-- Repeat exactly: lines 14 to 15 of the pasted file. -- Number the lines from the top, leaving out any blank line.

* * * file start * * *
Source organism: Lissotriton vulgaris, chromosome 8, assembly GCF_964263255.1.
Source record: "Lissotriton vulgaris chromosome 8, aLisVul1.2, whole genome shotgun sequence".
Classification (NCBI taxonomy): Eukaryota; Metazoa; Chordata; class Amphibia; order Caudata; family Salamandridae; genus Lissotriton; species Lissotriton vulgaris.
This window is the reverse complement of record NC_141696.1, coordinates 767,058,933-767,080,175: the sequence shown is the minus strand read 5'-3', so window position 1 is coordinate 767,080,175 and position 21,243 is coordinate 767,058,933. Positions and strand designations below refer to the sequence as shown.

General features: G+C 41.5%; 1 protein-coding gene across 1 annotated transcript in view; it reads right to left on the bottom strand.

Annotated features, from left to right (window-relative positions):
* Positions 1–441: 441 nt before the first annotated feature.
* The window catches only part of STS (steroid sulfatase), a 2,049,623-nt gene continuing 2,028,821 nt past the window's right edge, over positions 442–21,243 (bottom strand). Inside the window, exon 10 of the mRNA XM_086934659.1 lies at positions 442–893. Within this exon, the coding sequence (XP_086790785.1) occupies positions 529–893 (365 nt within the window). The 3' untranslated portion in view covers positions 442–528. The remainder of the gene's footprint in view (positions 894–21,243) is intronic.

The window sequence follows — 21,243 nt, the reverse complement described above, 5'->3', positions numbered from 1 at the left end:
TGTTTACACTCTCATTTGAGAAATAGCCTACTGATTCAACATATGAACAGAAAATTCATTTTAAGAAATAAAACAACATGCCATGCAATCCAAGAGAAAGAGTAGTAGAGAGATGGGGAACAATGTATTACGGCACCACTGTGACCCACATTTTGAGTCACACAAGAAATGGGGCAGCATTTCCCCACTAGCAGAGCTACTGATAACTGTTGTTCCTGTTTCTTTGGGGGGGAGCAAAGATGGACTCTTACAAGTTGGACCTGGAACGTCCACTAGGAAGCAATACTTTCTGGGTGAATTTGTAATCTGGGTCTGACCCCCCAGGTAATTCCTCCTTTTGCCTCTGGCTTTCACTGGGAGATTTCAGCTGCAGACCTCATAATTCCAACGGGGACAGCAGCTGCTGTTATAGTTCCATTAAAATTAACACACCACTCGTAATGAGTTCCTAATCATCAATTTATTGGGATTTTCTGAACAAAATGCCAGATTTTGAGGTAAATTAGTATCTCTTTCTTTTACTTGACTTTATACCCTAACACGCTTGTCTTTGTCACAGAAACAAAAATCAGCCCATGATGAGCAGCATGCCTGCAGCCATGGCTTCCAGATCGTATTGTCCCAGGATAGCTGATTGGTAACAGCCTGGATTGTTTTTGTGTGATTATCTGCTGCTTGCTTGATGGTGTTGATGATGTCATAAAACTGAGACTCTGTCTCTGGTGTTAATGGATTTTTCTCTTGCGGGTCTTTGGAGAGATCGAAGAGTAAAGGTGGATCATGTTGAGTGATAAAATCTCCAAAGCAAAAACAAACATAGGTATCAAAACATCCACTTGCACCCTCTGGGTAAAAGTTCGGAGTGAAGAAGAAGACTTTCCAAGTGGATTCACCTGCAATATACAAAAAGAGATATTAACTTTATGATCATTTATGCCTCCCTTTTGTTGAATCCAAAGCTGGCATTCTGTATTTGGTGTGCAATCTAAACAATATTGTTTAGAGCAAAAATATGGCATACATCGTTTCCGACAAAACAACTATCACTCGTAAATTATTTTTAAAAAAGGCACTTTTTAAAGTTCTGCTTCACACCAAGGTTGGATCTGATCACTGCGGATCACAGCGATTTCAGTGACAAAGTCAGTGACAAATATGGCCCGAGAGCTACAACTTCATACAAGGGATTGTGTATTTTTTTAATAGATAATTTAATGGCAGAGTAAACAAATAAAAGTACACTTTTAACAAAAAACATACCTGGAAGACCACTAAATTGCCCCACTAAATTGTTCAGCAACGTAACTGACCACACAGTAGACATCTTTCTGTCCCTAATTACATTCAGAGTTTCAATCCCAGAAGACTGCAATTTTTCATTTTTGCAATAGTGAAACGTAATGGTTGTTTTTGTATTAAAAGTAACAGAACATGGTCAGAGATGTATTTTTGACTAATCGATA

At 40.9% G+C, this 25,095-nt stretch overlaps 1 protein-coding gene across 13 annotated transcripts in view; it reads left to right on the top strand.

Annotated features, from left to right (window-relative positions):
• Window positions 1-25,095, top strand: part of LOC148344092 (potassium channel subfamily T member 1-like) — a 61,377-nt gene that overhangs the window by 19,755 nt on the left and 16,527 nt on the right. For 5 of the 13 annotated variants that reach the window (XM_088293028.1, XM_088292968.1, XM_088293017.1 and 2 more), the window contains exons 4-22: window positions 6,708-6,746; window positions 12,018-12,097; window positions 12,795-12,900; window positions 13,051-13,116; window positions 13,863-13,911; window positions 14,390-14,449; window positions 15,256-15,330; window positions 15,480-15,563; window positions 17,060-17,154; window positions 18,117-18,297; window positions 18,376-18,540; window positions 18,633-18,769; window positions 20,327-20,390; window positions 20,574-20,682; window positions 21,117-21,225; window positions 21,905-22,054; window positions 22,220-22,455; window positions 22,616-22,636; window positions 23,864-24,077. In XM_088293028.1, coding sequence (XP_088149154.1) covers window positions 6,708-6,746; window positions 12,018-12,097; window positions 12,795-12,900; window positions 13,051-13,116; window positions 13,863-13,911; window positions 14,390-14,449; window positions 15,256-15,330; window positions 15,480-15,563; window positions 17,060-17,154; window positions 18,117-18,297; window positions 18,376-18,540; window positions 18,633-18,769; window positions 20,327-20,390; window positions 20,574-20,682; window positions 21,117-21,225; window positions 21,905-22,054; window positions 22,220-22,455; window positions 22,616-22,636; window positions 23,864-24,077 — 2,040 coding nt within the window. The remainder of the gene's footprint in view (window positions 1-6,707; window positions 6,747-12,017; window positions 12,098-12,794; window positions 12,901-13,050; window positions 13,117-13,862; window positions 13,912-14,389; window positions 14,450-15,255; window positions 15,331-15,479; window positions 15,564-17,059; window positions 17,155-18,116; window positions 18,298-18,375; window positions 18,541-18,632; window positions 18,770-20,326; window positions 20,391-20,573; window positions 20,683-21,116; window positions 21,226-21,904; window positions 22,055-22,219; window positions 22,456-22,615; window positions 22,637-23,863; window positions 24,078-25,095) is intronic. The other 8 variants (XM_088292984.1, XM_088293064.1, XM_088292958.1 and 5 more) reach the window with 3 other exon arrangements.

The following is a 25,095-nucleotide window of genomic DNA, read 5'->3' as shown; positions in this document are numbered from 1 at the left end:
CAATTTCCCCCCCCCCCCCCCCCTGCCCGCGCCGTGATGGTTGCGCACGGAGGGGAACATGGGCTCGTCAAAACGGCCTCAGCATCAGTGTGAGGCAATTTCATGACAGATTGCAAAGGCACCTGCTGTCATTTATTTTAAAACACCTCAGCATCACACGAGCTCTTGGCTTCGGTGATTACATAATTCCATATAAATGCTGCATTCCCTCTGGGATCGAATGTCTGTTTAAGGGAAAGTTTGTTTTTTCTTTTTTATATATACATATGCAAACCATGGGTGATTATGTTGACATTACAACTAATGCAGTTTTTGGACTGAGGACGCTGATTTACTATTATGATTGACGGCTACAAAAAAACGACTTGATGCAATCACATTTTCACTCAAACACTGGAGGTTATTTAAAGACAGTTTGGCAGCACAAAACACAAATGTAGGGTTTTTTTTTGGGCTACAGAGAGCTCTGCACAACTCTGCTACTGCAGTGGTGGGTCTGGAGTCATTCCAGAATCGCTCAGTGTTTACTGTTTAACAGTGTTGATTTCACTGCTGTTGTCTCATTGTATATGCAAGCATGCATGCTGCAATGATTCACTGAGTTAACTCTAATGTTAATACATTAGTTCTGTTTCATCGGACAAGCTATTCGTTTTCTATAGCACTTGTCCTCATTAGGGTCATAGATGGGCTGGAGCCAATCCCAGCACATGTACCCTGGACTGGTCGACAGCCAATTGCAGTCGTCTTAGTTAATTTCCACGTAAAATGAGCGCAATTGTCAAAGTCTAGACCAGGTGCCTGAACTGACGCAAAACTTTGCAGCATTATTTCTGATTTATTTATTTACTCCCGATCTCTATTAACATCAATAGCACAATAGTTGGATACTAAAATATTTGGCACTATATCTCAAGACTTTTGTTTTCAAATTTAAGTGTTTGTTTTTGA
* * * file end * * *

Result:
The following is a 25,095-nucleotide window of genomic DNA, read 5'->3' as shown; positions in this document are numbered from 1 at the left end:
CAATTTCCCCCCCCCCCCCCCCCTGCCCGCGCCGTGATGGTTGCGCACGGAGGGGAACATGGGCTCGTCAAAACGGCCTCAGCATCAGTGTGAGGCAATTTCATGACAGATTGCAAAGGCACCTGCTGTCATTTATTTTAAAACACCTCAGCATCACACGAGCTCTTGGCTTCGGTGATTACATAATTCCATATAAATGCTGCATTCCCTCTGGGATCGAATGTCTGTTTAAGGGAAAGTTTGTTTTTTCTTTTTTATATATACATATGCAAACCATGGGTGATTATGTTGACATTACAACTAATGCAGTTTTTGGACTGAGGACGCTGATTTACTATTATGATTGACGGCTACAAAAAAACGACTTGATGCAATCACATTTTCACTCAAACACTGGAGGTTATTTAAAGACAGTTTGGCAGCACAAAACACAAATGTAGGGTTTTTTTTTGGGCTACAGAGAGCTCTGCACAACTCTGCTACTGCAGTGGTGGGTCTGGAGTCATTCCAGAATCGCTCAGTGTTTACTGTTTAACAGTGTTGATTTCACTGCTGTTGTCTCATTGTATATGCAAGCATGCATGCTGCAATGATTCACTGAGTTAACTCTAATGTTAATACATTAGTTCTGTTTCATCGGACAAGCTATTCGTTTTCTATAGCACTTGTCCTCATTAGGGTCATAGATGGGCTGGAGCCAATCCCAGCACATGTACCCTGGACTGGTCGACAGCCAATTGCAGTCGTCTTAGTTAATTTCCACGTAAAATGAGCGCAATTGTCAAAGTCTAGACCAGGTGCCTGAACTGACGCAAAACTTTGCAGCATTATTTCTGATTTATTTATTTACTCCCGATCTCTATTAACATCAATAGCACAATAGTTGGATACTAAAATATTTGGCACTATATCTCAAGACTTTTGTTTTCAAATTTAAGTGTTTGTTTTTGA